Michigan Tech’s Department of Cognitive and Learning Sciences offers bachelor of science degrees in Psychology and Human Factors, along with a Minor in Psychology. We also offer an Accelerated Masters degree in Applied Cognitive Science and Human Factors (ACSHF), which typically requires only one additional year of course work. Our graduate program includes masters and doctoral degrees in Applied Cognitive Science and Human Factors (ACSHF).

Questions? Contact us at cls@mtu.edu. And follow us @clsmtu on Instagram and Facebook for the latest happenings.

Robin Chosa appointed to Michigan Board of Counseling

Michigan Tech alumnus Robin Chosa has been appointed by Gov. Gretchen Whitmer to the Michigan Board of Counseling.

Chosa earned the degree Bachelor of Science in Psychology from Michigan Technological University in 2015 and is the operations manager for the Ford Center in Alberta. He is also chairman of the Keweenaw Bay Ojibwa Community College Board of Regents and the owner of Rez Robbins LLC. The Baraga-based business operates as a food vendor providing catering for local festivals and pow wows on the Keweenaw Bay Indian Community.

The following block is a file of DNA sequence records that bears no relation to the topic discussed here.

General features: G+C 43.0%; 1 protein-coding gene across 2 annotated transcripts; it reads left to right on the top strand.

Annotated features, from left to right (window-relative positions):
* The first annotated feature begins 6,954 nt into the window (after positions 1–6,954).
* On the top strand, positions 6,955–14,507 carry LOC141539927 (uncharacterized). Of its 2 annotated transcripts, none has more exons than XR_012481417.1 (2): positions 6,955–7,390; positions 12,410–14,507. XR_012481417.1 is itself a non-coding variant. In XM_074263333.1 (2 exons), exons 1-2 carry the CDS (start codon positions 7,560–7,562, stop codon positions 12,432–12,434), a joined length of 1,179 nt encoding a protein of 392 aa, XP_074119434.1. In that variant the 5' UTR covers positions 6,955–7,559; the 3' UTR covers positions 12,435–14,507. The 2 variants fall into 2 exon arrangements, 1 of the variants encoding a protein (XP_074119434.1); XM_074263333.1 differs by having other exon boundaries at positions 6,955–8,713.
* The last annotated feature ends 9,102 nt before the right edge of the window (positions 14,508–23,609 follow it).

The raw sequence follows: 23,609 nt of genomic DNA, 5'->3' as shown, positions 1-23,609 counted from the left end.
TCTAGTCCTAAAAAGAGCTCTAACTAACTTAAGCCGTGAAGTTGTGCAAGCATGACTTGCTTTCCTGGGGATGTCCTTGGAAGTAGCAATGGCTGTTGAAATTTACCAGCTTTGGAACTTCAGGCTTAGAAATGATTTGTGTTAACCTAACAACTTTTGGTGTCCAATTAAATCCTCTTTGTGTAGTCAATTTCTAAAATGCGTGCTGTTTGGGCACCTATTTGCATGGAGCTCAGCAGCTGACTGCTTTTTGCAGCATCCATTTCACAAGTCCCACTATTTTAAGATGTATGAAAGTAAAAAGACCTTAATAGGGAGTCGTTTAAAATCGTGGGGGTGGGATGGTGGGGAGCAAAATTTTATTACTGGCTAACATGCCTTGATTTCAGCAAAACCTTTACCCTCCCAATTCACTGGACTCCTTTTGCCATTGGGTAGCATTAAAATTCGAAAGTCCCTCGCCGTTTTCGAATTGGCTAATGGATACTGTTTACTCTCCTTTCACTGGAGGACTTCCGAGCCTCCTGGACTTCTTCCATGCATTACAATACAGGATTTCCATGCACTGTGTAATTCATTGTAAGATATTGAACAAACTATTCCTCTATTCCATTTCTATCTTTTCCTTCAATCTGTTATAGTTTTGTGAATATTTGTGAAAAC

Susie Amato-Henderson, associate professor and former CLS chair gave input on the nomination process. “They were hoping to find a candidate from the UP with strong community ties, ideally from a traditionally underrepresented community. Robin instantly came to mind as his tie to the whole community, and especially to the Ojibwa community, are strong. I knew that he had spoken out previously, following some tragic losses in the community, regarding the need for mental health treatment services. He will bring a much needed underrepresented perspective to the board.